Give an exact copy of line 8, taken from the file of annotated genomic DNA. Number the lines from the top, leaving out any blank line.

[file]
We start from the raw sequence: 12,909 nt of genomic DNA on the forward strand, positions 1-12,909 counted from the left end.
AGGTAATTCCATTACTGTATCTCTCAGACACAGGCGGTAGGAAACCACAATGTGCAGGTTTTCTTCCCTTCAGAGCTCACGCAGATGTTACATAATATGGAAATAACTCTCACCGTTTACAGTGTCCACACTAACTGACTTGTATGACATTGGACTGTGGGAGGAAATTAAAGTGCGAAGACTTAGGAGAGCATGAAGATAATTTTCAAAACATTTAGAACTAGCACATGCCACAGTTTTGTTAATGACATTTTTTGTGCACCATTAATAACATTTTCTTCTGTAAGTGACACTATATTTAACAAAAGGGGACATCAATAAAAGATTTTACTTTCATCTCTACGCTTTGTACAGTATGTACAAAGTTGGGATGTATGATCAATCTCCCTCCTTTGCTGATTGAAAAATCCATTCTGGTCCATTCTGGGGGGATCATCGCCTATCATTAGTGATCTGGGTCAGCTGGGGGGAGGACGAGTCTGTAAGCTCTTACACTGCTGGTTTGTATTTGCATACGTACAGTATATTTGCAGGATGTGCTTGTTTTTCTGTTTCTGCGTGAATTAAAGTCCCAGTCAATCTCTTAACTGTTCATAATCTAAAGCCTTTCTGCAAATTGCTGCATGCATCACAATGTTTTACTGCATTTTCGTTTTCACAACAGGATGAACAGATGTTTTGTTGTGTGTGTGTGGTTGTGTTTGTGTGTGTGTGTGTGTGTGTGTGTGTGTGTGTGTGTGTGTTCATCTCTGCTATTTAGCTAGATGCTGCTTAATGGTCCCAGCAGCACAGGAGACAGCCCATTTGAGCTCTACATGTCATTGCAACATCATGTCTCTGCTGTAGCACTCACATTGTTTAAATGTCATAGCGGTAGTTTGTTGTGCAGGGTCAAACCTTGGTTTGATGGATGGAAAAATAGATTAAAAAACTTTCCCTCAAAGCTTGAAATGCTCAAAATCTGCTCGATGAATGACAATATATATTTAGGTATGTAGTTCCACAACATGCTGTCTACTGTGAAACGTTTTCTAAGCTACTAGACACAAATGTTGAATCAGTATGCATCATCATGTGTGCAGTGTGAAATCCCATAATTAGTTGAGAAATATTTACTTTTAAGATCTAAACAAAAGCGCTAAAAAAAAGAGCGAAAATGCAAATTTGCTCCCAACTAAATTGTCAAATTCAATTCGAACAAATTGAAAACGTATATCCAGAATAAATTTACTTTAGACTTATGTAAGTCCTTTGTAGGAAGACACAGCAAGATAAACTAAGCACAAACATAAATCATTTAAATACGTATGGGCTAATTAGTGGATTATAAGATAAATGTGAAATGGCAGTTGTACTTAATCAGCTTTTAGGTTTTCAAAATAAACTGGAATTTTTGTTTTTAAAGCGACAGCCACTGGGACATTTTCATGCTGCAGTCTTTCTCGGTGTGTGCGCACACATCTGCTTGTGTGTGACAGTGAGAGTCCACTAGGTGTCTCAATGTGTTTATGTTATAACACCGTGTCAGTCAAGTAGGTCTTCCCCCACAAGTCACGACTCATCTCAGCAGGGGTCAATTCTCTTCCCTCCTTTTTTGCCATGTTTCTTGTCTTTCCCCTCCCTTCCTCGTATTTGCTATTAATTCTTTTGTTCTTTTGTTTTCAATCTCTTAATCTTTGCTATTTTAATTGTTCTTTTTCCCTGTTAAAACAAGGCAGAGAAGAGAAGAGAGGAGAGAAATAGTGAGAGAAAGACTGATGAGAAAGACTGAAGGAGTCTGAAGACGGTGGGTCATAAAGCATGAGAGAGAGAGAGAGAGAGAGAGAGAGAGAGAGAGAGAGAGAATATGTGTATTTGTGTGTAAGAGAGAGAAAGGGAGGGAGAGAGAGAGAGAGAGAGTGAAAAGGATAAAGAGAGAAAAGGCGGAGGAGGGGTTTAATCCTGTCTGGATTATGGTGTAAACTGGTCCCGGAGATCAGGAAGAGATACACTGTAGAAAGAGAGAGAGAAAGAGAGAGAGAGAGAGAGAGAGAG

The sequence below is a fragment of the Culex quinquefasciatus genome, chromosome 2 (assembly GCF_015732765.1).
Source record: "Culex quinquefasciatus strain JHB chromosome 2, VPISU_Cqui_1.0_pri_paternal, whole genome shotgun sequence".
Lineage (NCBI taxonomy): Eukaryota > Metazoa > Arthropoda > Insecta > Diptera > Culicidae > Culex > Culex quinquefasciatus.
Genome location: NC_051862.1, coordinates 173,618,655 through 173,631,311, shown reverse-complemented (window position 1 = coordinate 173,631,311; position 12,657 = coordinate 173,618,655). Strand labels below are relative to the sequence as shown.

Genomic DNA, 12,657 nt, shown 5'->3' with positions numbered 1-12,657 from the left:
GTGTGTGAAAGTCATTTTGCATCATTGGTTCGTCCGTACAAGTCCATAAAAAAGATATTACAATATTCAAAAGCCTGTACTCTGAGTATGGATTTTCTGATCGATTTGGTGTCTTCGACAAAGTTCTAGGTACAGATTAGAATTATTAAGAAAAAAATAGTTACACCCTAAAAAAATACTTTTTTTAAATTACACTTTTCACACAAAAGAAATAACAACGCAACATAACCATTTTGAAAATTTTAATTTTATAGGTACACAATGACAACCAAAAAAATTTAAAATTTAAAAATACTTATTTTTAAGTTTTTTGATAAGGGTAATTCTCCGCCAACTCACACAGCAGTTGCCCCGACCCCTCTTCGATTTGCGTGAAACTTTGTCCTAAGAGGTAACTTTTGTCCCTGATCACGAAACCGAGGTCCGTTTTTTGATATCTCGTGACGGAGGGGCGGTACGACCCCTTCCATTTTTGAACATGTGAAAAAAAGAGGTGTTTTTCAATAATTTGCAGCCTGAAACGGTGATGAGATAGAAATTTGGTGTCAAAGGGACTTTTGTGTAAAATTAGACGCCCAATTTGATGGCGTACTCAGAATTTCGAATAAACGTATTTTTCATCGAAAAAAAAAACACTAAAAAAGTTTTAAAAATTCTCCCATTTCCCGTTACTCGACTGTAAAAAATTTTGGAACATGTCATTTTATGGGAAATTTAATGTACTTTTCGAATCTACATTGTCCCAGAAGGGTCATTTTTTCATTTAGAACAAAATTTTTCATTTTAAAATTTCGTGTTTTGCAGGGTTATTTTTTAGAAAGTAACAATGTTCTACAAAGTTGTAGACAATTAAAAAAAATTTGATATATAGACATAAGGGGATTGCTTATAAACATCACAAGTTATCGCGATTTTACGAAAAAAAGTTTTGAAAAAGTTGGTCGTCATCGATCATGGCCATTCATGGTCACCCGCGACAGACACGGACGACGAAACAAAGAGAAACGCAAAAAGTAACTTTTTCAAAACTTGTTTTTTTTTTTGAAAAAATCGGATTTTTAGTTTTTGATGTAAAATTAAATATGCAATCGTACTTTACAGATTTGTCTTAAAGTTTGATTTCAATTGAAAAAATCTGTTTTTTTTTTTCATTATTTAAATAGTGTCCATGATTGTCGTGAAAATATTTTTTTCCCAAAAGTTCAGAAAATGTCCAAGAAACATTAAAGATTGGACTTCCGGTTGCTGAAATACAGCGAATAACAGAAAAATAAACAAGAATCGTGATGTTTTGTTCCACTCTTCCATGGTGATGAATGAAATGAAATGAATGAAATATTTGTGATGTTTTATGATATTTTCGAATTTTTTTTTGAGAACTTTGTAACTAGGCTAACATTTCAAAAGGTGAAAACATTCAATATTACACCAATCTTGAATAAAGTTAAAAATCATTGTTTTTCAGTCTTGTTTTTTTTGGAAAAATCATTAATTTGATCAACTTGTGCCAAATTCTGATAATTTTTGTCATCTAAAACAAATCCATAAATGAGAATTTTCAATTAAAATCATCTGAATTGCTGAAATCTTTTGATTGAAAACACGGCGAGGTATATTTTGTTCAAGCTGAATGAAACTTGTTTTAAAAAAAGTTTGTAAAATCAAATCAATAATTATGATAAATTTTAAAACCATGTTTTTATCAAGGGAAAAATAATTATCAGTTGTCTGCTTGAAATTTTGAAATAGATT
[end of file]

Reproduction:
GTGTGTGAAAGTCATTTTGCATCATTGGTTCGTCCGTACAAGTCCATAAAAAAGATATTACAATATTCAAAAGCCTGTACTCTGAGTATGGATTTTCTGATCGATTTGGTGTCTTCGACAAAGTTCTAGGTACAGATTAGAATTATTAAGAAAAAAATAGTTACACCCTAAAAAAATACTTTTTTTAAATTACACTTTTCACACAAAAGAAATAACAACGCAACATAACCATTTTGAAAATTTTAATTTTATAGGTACACAATGACAACCAAAAAAATTTAAAATTTAAAAATACTTATTTTTAAGTTTTTTGATAAGGGTAATTCTCCGCCAACTCACACAGCAGTTGCCCCGACCCCTCTTCGATTTGCGTGAAACTTTGTCCTAAGAGGTAACTTTTGTCCCTGATCACGAAACCGAGGTCCGTTTTTTGATATCTCGTGACGGAGGGGCGGTACGACCCCTTCCATTTTTGAACATGTGAAAAAAAGAGGTGTTTTTCAATAATTTGCAGCCTGAAACGGTGATGAGATAGAAATTTGGTGTCAAAGGGACTTTTGTGTAAAATTAGACGCCCAATTTGATGGCGTACTCAGAATTTCGAATAAACGTATTTTTCATCGAAAAAAAAAACACTAAAAAAGTTTTAAAAATTCTCCCATTTCCCGTTACTCGACTGTAAAAAATTTTGGAACATGTCATTTTATGGGAAATTTAATGTACTTTTCGAATCTACATTGTCCCAGAAGGGTCATTTTTTCATTTAGAACAAAATTTTTCATTTTAAAATTTCGTGTTTTGCAGGGTTATTTTTTAGAAAGTAACAATGTTCTACAAAGTTGTAGACAATTAAAAAAAATTTGATATATAGACATAAGGGGATTGCTTATAAACATCACAAGTTATCGCGATTTTACGAAAAAAAGTTTTGAAAAAGTTGGTCGTCATCGATCATGGCCATTCATGGTCACCCGCGACAGACACGGACGACGAAACAAAGAGAAACGCAAAAAGTAACTTTTTCAAAACTTGTTTTTTTTTTTGAAAAAATCGGATTTTTAGTTTTTGATGTAAAATTAAATATGCAATCGTACTTTACAGATTTGTCTTAAAGTTTGATTTCAATTGAAAAAATCTGTTTTTTTTTTTCATTATTTAAATAGTGTCCATGATTGTCGTGAAAATATTTTTTTCCCAAAAGTTCAGAAAATGTCCAAGAAACATTAAAGATTGGACTTCCGGTTGCTGAAATACAGCGAATAACAGAAAAATAAACAAGAATCGTGATGTTTTGTTCCACTCTTCCATGGTGATGAATGAAATGAAATGAATGAAATATTTGTGATGTTTTATGATATTTTCGAATTTTTTTTTGAGAACTTTGTAACTAGGCTAACATTTCAAAAGGTGAAAACATTCAATATTACACCAATCTTGAATAAAGTTAAAAATCATTGTTTTTCAGTCTTGTTTTTTTTGGAAAAATCATTAATTTGATCAACTTGTGCCAAATTCTGATAATTTTTGTCATCTAAAACAAATCCATAAATGAGAATTTTCAATTAAAATCATCTGAATTGCTGAAATCTTTTGATTGAAAACACGGCGAGGTATATTTTGTTCAAGCTGAATGAAACTTGTTTTAAAAAAAGTTTGTAAAATCAAATCAATAATTATGATAAATTTTAAAACCATGTTTTTATCAAGGGAAAAATAATTATCAGTTGTCTGCTTGAAATTTTGAAATAGATT